Development of small-molecule modulators of the transcription factor brachyury

Written in collaboration with Tigran M. Abramyan (Alexander Tropha’s lab at UNC Chapel Hill)

In my previous open lab notebook entry I described the in silico approach using the program SparkTM to grow fragments found to co-crystallize within binding site A of the transcription factor brachyury to compounds with hopefully higher binding potency. The overall aim of this project is the development of modulators of brachyury as well as the exploration of brachyury’s role in chordoma and intervening strategies. As mentioned in the previous entry brachyury (TBXT) is a transcription factor that is implicated in a rare type of cancerous tumor named chordoma affecting 300 Americans annually.[1-3]

As a quick reminder, the group at SGC Oxford headed by Opher Gileadi performed crystal soaking experiments of both wild type and G177D mutant of brachyury protein with a poised library of 768 diverse fragments[4,5] and showed that 29 fragments bound to five pockets on wild type brachyury labeled A-E and one pocket on the mutant labeled F (cf. Fig. 1A, B).

Since the SparkTM approach is not applicable to the fragments in pocket B and F due to the large overlay of the fragments we initiated a collaboration with Alexander Tropsha’s group from the department of pharmacoinformatics at the UNC Eshelman School of Pharmacy. I worked closely with Tigran Abramyan and Hatice Gokcan to use different in silico approaches for the development of new compounds.

Figure 1. (A) Pockets A-E of wild type brachyury mapped by 27 fragments (magenta sticks) in crystal soaking experiments (see text for more details). (B) Pocket F of G177D mutant protein mapped by two fragments. (C) Virtual screening workflow used to select the hit molecules for purchase. The validation of the virtual screening hits using surface plasmon resonance binding analysis method determined ten molecules as experimental hits (binders).

We explored the structure of the target protein, analyzed the modes of binding of the fragments and assessed the binding sites as well as the impact of crystal packing on the ligand binding.[6] Through these analyses we determined that the crystal contacts played a major role in fragment binding by shaping artificial pockets at the protein-protein interface which otherwise are absent in the single protein. This is especially true for pocket A. Two pockets, pocket B in wild type and pocket F in G177D mutant, were subsequently designated as ‘true’ pockets and were further pursued in drug design. Encouragingly, the presence of the mutant D177 residue in pocket F of the mutant bares the potential to develop fragments bound to pocket F into mutant-selective inhibitors.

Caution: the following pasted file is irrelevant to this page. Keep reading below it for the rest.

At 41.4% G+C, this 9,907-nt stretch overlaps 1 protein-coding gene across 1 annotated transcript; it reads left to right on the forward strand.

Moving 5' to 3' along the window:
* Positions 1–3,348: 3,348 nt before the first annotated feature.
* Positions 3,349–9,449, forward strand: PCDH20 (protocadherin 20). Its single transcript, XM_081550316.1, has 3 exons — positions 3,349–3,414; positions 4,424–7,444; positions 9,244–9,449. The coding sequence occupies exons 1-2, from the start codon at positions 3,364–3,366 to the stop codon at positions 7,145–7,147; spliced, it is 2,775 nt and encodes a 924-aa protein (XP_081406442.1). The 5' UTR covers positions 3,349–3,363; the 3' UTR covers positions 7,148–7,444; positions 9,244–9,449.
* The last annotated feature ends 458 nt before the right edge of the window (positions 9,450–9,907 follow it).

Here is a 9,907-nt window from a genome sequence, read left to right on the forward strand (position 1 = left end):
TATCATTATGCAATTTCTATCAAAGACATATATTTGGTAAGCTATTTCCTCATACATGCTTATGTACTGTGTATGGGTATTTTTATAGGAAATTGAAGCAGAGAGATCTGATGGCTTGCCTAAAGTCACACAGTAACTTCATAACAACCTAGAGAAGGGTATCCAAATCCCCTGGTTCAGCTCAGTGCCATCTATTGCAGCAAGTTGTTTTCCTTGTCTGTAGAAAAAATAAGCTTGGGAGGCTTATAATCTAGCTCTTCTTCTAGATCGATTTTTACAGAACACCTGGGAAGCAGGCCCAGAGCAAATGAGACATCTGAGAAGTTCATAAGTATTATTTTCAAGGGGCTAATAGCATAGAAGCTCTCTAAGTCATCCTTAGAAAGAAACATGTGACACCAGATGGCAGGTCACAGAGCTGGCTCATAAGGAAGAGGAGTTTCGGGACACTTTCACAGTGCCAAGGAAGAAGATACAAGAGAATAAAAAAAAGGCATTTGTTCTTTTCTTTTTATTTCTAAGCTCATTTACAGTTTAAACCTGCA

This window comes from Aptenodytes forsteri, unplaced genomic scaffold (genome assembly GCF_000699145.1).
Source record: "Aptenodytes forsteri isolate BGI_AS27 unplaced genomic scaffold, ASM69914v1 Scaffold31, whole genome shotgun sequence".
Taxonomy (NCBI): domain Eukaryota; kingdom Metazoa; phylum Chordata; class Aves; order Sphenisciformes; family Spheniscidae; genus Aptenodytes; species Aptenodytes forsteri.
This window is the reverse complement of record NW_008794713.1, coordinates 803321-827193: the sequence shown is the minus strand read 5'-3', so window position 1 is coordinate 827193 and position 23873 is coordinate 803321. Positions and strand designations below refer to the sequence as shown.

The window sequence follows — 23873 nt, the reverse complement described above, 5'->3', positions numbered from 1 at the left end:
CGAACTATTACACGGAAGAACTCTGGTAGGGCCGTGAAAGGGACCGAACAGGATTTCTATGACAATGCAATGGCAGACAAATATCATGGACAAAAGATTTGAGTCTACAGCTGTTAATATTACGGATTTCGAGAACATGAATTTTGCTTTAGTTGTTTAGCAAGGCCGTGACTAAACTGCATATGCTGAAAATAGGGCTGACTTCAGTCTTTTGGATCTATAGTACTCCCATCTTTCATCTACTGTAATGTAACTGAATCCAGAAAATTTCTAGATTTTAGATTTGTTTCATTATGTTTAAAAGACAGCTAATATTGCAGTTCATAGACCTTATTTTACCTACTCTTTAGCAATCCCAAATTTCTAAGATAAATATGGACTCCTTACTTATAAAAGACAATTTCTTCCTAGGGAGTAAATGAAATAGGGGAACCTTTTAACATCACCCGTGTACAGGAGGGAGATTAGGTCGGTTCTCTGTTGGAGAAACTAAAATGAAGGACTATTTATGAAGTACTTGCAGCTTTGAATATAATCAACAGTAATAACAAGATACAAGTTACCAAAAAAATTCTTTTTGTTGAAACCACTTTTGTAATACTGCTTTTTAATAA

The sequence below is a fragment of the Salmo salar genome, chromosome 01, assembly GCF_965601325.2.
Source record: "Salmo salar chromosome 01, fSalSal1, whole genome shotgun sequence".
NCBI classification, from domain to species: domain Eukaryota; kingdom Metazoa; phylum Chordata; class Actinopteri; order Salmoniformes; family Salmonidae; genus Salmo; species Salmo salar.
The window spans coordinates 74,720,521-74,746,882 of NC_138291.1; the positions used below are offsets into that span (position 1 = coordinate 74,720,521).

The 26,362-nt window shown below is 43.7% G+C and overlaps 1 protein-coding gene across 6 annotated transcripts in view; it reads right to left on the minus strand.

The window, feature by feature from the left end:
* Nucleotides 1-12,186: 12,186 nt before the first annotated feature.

Using the two pockets virtual screening (high-throughput molecular docking) was performed in search for virtual hit molecules to then be experimentally validated. The schematics of our virtual screening pipeline is shown in Figure 1C. In order to increase the likelihood of success in our virtual screening studies we first intended to validate our docking methodology by developing a docking model that would be able to reproduce the available experimental observations. Since the only available experimental data were the 3D coordinates of the soaked fragment-protein complexes, we developed a docking model that was able to correctly predict the binding modes of the fragments in the crystal structures (with RMSDs with respect to the crystal structure < 1.5 Å). Additionally, we performed cross-docking of all 29 fragments and showed that in our model the fragments preferred their crystal pockets over the other pockets. This validated docking model was then used for virtual screening.

Two sources of commercially available compound libraries were used for virtual screening: MolPort (7.6 million compounds) and Enamine 500k diversity set (which represents 2.6 million ready to screen Enamine compounds). MolPort was filtered using the drug-likeness rules in Pipeline Pilot (Discovery Studio) which resulted in ˜5.6 million molecules. We then used the fragments of wild type’s pocket B and G177D mutant’s pocket F and their analogues together with the prepared MolPort library to conduct ligand-based virtual screening (LBVS). To this end, substructure search was performed using the fragments and their analogs as substructures, which resulted in ˜240,000 hits for pocket B and 48 hits for pocket F. These hits were subsequently used in structure-based virtual screening (SBVS) where molecular docking simulations in Glide available through Maestro (Schrödinger Release 2018-4: Glide, Schrödinger, LLC, New York, NY, 2018) were performed in order to prioritize the molecules to be purchased by sorting with Glide docking score.[7] In order to ensure chemical diversity of our hits we performed an independent SBVS using the aforementioned prepared Enamine 500k diversity set library.